Walking and Biking with the Streetcar

streetcar

When Kansas City’s Downtown streetcar starter line debuts in 2015, it will connect to the least developed bicycle network of any US streetcar city. Streetcars in cities like Seattle, Tucson, Washington, DC, Atlanta, and Portland connect with robust networks of bike lanes, trails, and bike share stations.

A comprehensive bike and pedestrian network is critical for ensuring that streetcars are as successful as possible, that all modes are integrated into a well-planned transportation system, and that the benefits of streetcars reach the widest possible geographic area of the city.

Integrating the streetcar with a robust bicycle network has many benefits

  • Provides the “last mile” solution for getting to/from the streetcar (More info, PDF)
  • Extends streetcar access to residents and businesses that aren’t within walking distance of streetcar stop
  • Reduces the need for parking and mitigates any loss of on-street parking for local businesses
  • Supports the mixed-use and transit-oriented developments that are critical to expanding the tax base in the streetcar TDDs
  • Bikes mean business – customers that arrive at local businesses on bikes visit more often and spend more money (more info)

Streetcar is an opportunity to accelerate Kansas City’s bike network

Development of bike lanes and trails in Kansas City has been a long and complicated process of disconnected fragments and patchwork of inadequate funding. Bike lanes to nowhere and trails that don’t serve transportation trips have been the norm for too long. Including bikes in the streetcar’s federal funding application and local funding district is a generational opportunity to transform the city with a very small investment.

Bike infrastructure will add value by bringing more riders to the streetcar, increasing the impact of the streetcar on nearby businesses, and making the streetcar more accessible to more neighborhoods. The return on investment of bike infrastructure will be far above the nominal cost.

Bikes first – Once funding is in place, it will take several years to build out the streetcar network, but that is no reason to wait for bike infrastructure. We can begin building the connecting lanes and installing bike share stations immediately.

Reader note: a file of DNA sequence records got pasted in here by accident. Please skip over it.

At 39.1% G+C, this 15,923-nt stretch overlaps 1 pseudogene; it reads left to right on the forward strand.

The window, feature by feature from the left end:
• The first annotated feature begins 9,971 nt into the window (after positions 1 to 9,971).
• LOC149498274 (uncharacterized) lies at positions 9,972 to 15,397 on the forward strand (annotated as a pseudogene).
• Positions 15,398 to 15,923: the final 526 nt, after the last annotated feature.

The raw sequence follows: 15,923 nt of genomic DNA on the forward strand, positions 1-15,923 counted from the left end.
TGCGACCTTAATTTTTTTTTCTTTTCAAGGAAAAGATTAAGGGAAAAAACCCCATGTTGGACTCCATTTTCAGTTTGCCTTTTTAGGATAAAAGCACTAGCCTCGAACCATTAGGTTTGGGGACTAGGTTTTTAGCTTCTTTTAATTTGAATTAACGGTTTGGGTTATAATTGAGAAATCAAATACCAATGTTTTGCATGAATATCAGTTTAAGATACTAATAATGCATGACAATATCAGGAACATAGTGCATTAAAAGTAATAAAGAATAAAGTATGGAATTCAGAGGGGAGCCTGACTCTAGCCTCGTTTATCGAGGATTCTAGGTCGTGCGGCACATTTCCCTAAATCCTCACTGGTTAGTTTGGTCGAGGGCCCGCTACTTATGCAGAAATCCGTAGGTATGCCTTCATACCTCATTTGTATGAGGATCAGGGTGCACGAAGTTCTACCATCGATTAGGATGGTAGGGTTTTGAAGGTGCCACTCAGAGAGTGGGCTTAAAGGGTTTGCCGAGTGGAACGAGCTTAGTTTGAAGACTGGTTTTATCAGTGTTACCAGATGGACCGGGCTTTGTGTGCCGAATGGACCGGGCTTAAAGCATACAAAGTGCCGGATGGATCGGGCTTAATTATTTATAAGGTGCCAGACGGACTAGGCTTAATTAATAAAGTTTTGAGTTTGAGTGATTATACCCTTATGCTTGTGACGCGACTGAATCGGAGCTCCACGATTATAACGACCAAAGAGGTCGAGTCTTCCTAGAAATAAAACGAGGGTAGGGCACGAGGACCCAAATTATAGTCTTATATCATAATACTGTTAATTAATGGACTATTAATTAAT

Center-running streetcar with barrier-separated cycletracks

Experience in other cities shows that the best and safest way to integrate bikes and streetcars is to put the streetcar in the center of the street and provide a separate bike facility like a cycletrack at the curb. Adding bike lanes along the actual streetcar route can add little to no cost to the overall project while significantly enhancing the value of the street.

Seattle’s First Hill streetcar line is a great example of this concept (PDF).


Pedestrian-specific improvements

The City is already planning important pedestrian upgrades in conjunction with the streetcar, and the entire system will be ADA compliant for access ability to people with mobility or visual limitations. Several improvements to infrastructure, planning, and and policy can significantly improve safety, connectivity, and access ability for pedestrians near the streetcar lines.

  • Planning and zoning: Implement the City’s new Pedestrian Overlay to ensure pedestrian-friendly development along the streetcar lines
  • Ban the push buttons: Set all traffic signals to include an automatic pedestrian signal, so that people on foot do no have to request a walk signal
  • Limit driveways, curb cuts, and drive-through businesses along streetcar routes
  • Use enhanced crosswalks to connect to streetcar stations
  • Improve the streetscape with pedestrian-level lighting, street trees and other landscaping, benches, and public art

Parallel bike routes when bike lanes in the corridor are not impossible

In some cases, adding bike facilities in the streetcar corridor may be impossible. When this is the case, it is important to identify a parallel corridor to add bicycle facilities, preferably an arterial where there is generally capacity and connectivity to provide a high quality bike facility. Specific recommendations are:

  • Bike lanes intersecting streetcar routes and connecting to nearby destinations

Bikes can solve the “first mile” and “last mile” challenge for transit if streetcar stops are connected to nearby neighborhoods, business districts, and destinations with infrastructure like bike lanes and cycletracks. Unfortunately the city’s existing bike plan, BikeKC, identifies very few east-west corridors and the plan has no recommendations for facility types. By providing bicycle connectivity to the streetcar, the city can begin building out its long-overdue bicycle network in a truly multi-modal pattern.

Bike share stations at streetcar stops and nearby destinations to extend streetcar access to a wider corridor

  • 20% of Kansas City B-cycle users are already using bike share to get to or from the Metro bus network.
  • The average Kansas City B-Cycle trip is 1.8 miles.
  • The average distance streetcar riders are willing to walk to get to a station is under .5 miles. Adding bike share can significantly increase the streetcar’s reach bridging the the first and last mile of the trip.
  • In most of the proposed streetcar corridors, strategically placing bike share stations can more than double the streetcar’s access to jobs and residences.

Trolley Track Trail Upgrades

Not only will streetcar project preserve the popular Henry Wiggins Trolley Track Trail, it will also be an opportunity to improve the trail and sustain it for future generations. “Rail with Trail” is a concept that has been successfully implemented around the world. Streetcars and trails can easily coexist and complement each other.

Read more about how the streetcar can improve the Trolley Track Trail.